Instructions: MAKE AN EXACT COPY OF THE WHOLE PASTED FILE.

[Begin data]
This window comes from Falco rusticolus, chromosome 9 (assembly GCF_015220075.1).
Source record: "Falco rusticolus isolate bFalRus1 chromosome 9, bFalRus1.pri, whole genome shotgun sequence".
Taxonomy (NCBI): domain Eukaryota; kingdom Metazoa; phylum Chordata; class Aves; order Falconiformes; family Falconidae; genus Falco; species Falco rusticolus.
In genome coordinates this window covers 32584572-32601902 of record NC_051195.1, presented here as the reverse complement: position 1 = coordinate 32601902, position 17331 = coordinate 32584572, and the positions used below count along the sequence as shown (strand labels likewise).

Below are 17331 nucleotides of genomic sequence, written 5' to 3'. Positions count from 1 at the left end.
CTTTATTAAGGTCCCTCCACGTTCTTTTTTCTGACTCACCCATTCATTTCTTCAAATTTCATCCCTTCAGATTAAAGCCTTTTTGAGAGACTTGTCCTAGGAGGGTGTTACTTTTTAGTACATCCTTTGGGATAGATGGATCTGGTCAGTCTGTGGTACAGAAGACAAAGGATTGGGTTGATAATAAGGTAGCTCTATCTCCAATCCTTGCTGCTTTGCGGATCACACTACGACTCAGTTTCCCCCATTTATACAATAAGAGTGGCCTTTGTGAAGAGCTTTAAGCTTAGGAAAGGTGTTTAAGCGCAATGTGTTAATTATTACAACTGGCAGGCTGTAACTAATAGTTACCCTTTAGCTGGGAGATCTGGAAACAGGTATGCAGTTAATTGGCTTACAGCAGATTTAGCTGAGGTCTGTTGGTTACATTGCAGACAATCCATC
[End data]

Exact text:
This window comes from Falco rusticolus, chromosome 9 (assembly GCF_015220075.1).
Source record: "Falco rusticolus isolate bFalRus1 chromosome 9, bFalRus1.pri, whole genome shotgun sequence".
Taxonomy (NCBI): domain Eukaryota; kingdom Metazoa; phylum Chordata; class Aves; order Falconiformes; family Falconidae; genus Falco; species Falco rusticolus.
In genome coordinates this window covers 32584572-32601902 of record NC_051195.1, presented here as the reverse complement: position 1 = coordinate 32601902, position 17331 = coordinate 32584572, and the positions used below count along the sequence as shown (strand labels likewise).

Below are 17331 nucleotides of genomic sequence, written 5' to 3'. Positions count from 1 at the left end.
CTTTATTAAGGTCCCTCCACGTTCTTTTTTCTGACTCACCCATTCATTTCTTCAAATTTCATCCCTTCAGATTAAAGCCTTTTTGAGAGACTTGTCCTAGGAGGGTGTTACTTTTTAGTACATCCTTTGGGATAGATGGATCTGGTCAGTCTGTGGTACAGAAGACAAAGGATTGGGTTGATAATAAGGTAGCTCTATCTCCAATCCTTGCTGCTTTGCGGATCACACTACGACTCAGTTTCCCCCATTTATACAATAAGAGTGGCCTTTGTGAAGAGCTTTAAGCTTAGGAAAGGTGTTTAAGCGCAATGTGTTAATTATTACAACTGGCAGGCTGTAACTAATAGTTACCCTTTAGCTGGGAGATCTGGAAACAGGTATGCAGTTAATTGGCTTACAGCAGATTTAGCTGAGGTCTGTTGGTTACATTGCAGACAATCCATC